How do you approach designing an opera as compared to a play? What are the similarities/differences?

The similarities are probably easier to pin down. They both offer up staging difficulties to solve, you often have reinterpretation/updating problems that you have to make work conceptually, you have a piece of music (or a text) that is the skeleton for all you do and ultimately, you have to house the performers. The differences are many and varied. Timescale is often a big variable. You can find yourself designing an opera a year in advance of the production because the demands are so huge on all departments to realise the design. I can find myself still designing a play in the week of technical rehearsals.

You are also working with something intangible with an opera. The design has to stay true to dynamics and flow, mood and atmosphere as well as using the text as its bible. You have to feel the shape and tone of the score. In a strange way – the emotional journey you discover in the process of designing a play is pretty much intact from the start with opera. It's handed to you by the composer.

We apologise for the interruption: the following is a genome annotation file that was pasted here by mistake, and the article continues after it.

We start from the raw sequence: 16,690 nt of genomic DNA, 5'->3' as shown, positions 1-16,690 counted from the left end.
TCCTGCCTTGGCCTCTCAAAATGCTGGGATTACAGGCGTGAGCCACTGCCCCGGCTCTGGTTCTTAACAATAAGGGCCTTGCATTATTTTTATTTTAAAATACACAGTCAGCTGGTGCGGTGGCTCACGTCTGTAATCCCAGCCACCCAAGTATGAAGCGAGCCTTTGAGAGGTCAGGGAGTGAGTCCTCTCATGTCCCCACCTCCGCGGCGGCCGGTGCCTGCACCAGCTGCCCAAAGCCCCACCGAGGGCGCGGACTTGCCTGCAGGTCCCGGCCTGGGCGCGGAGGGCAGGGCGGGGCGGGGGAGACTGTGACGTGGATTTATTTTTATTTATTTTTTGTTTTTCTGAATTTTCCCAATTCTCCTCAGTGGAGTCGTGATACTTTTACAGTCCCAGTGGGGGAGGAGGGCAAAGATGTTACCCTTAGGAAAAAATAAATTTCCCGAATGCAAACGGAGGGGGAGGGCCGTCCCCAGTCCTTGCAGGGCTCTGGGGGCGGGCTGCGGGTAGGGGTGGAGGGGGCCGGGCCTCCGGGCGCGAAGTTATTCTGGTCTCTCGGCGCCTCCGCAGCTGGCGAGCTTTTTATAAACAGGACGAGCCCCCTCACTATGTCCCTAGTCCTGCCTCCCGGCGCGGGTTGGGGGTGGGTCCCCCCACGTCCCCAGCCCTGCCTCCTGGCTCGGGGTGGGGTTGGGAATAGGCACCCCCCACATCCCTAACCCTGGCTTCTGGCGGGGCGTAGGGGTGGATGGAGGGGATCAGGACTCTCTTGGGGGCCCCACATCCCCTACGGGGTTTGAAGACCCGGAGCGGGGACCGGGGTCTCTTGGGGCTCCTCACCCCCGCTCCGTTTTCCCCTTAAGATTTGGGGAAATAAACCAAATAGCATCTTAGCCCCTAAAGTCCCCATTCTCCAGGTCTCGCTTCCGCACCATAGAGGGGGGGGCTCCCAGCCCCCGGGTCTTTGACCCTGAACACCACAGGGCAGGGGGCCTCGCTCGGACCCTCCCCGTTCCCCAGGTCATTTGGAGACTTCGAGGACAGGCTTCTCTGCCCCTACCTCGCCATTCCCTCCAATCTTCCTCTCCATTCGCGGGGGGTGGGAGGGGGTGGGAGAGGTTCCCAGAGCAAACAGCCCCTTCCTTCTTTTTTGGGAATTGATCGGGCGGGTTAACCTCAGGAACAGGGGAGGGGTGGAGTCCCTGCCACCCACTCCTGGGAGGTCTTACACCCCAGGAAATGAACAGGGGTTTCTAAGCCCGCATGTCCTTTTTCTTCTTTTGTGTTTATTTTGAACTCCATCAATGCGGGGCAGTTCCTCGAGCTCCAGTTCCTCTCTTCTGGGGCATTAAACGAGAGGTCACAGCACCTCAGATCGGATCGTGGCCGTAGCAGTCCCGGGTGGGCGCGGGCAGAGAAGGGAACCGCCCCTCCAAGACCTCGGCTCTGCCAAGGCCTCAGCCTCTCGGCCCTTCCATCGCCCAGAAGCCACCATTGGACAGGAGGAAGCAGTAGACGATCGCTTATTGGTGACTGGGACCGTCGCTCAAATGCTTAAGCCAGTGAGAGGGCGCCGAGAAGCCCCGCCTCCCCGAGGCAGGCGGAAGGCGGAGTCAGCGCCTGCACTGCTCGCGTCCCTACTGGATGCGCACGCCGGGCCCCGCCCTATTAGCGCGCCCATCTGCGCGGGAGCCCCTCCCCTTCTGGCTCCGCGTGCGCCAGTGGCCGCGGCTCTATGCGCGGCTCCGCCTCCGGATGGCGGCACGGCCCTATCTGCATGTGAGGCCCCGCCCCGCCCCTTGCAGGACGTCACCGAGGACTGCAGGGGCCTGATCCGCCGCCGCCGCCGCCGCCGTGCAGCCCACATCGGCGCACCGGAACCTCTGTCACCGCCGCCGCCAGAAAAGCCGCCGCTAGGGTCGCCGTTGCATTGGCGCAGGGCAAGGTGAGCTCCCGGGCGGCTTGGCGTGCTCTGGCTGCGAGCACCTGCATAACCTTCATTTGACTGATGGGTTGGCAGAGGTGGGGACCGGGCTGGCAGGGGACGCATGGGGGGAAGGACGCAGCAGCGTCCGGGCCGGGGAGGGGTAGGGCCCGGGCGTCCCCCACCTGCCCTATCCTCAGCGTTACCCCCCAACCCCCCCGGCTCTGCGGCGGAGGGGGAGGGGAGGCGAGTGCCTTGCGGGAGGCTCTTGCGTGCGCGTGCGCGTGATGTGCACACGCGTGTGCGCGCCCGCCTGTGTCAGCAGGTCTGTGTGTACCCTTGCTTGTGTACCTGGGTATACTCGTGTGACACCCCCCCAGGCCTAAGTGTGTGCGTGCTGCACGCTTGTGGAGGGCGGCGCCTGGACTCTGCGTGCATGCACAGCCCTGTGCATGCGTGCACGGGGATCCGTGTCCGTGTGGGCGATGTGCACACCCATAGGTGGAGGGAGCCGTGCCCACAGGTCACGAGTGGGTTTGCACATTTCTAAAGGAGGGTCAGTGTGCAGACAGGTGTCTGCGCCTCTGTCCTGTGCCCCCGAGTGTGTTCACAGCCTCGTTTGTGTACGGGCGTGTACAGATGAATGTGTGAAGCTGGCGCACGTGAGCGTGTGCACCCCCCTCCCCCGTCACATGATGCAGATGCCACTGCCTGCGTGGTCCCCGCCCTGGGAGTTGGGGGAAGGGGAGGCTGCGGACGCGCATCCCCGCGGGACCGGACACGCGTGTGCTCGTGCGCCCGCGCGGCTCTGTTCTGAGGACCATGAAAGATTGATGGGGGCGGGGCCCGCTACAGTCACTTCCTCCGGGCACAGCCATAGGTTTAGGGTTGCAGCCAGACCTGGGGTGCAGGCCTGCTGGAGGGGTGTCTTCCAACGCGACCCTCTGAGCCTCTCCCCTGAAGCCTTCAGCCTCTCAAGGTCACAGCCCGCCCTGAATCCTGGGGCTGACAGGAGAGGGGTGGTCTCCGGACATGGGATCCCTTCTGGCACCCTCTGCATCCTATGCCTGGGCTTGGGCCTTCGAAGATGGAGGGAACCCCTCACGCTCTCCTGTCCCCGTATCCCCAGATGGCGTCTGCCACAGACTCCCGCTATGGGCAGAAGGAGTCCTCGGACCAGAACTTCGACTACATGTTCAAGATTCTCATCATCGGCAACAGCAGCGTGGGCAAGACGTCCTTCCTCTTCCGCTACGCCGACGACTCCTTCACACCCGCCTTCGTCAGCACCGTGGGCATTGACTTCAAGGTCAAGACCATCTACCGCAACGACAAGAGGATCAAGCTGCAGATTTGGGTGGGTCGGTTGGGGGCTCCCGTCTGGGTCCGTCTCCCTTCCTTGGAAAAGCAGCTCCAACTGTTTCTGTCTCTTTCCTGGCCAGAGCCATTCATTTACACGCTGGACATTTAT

You've designed three operas, for three different directors – how does the creative process begin when putting an opera on the stage?

If there's anything I've learnt so far it's that not only does every creative work differently but that no experience is the same. One design process originated from a single moment in the music that unlocks the whole thing, one was born from the requirements and demands of the alternative location it was performed in and one came out of a very clear mission statement between myself and the director to make a 170 year old mythical opera feel human, relevant and cuttingly real. The joy of the design process is that you never know when or how it's going to start and in what form. It's what makes the job ever enticing.

What can audiences expect from How the Whale Became, your fourth operatic adventure?